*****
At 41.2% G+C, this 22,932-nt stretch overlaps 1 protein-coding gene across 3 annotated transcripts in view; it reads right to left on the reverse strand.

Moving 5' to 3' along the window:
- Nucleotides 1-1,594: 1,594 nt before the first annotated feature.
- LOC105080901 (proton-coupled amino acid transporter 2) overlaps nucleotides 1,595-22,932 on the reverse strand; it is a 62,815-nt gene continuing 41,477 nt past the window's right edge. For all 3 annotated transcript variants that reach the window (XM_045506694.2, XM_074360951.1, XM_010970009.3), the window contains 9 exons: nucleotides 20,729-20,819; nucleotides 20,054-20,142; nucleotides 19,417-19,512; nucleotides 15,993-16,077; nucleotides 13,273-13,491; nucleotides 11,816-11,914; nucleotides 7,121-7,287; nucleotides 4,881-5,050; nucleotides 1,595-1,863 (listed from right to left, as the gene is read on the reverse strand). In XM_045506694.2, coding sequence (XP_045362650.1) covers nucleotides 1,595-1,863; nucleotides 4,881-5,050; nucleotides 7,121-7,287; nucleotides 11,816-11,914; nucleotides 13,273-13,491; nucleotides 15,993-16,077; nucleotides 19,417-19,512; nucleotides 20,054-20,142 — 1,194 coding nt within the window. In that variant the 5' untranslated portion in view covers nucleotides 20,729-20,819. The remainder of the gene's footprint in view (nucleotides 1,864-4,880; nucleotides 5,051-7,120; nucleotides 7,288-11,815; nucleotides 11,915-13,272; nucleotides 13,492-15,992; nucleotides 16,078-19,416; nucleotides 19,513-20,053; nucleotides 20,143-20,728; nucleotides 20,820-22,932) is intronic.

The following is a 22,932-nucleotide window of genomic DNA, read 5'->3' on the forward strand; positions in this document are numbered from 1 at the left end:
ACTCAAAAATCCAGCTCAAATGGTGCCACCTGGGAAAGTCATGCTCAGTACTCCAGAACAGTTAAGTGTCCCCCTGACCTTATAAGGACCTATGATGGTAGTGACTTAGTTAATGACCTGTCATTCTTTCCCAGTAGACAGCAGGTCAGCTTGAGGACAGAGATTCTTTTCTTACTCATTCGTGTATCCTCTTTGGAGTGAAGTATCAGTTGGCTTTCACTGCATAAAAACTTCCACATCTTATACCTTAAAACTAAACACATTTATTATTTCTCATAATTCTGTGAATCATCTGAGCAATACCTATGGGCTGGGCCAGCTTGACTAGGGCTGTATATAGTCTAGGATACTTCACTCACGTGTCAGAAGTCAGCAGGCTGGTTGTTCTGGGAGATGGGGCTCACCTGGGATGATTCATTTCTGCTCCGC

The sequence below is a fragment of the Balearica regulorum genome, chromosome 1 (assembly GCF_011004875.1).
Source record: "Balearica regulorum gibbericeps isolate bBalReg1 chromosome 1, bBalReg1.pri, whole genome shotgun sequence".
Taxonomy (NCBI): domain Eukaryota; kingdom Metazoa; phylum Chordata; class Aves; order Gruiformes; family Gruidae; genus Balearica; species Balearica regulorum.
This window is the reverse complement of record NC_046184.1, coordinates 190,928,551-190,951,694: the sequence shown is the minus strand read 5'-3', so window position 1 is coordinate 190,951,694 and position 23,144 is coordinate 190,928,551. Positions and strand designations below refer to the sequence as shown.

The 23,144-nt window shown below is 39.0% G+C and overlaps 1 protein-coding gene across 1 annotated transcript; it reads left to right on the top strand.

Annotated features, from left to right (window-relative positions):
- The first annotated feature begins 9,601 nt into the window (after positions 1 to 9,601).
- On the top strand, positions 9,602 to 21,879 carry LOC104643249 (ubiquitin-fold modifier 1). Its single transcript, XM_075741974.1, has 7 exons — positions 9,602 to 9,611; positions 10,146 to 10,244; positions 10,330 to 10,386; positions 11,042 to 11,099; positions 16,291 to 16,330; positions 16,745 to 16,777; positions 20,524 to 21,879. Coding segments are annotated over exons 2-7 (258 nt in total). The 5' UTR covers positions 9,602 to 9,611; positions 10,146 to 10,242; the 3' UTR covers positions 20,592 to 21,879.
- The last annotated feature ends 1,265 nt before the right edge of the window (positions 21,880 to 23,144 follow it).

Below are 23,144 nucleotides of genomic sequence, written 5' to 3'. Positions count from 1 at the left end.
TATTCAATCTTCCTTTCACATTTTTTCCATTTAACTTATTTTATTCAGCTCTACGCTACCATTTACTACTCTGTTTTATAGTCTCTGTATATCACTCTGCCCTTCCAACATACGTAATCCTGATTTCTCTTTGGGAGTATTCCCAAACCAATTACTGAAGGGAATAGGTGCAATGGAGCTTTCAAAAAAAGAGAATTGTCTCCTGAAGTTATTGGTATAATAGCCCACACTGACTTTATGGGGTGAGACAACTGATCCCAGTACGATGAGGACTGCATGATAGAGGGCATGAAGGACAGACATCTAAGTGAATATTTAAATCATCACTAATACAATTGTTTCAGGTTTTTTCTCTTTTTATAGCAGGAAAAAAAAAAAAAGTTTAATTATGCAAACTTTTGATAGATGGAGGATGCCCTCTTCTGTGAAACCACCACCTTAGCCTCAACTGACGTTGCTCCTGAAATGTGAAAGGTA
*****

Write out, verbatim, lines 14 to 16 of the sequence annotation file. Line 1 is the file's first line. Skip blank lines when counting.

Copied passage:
- On the top strand, positions 9,602 to 21,879 carry LOC104643249 (ubiquitin-fold modifier 1). Its single transcript, XM_075741974.1, has 7 exons — positions 9,602 to 9,611; positions 10,146 to 10,244; positions 10,330 to 10,386; positions 11,042 to 11,099; positions 16,291 to 16,330; positions 16,745 to 16,777; positions 20,524 to 21,879. Coding segments are annotated over exons 2-7 (258 nt in total). The 5' UTR covers positions 9,602 to 9,611; positions 10,146 to 10,242; the 3' UTR covers positions 20,592 to 21,879.
- The last annotated feature ends 1,265 nt before the right edge of the window (positions 21,880 to 23,144 follow it).

Below are 23,144 nucleotides of genomic sequence, written 5' to 3'. Positions count from 1 at the left end.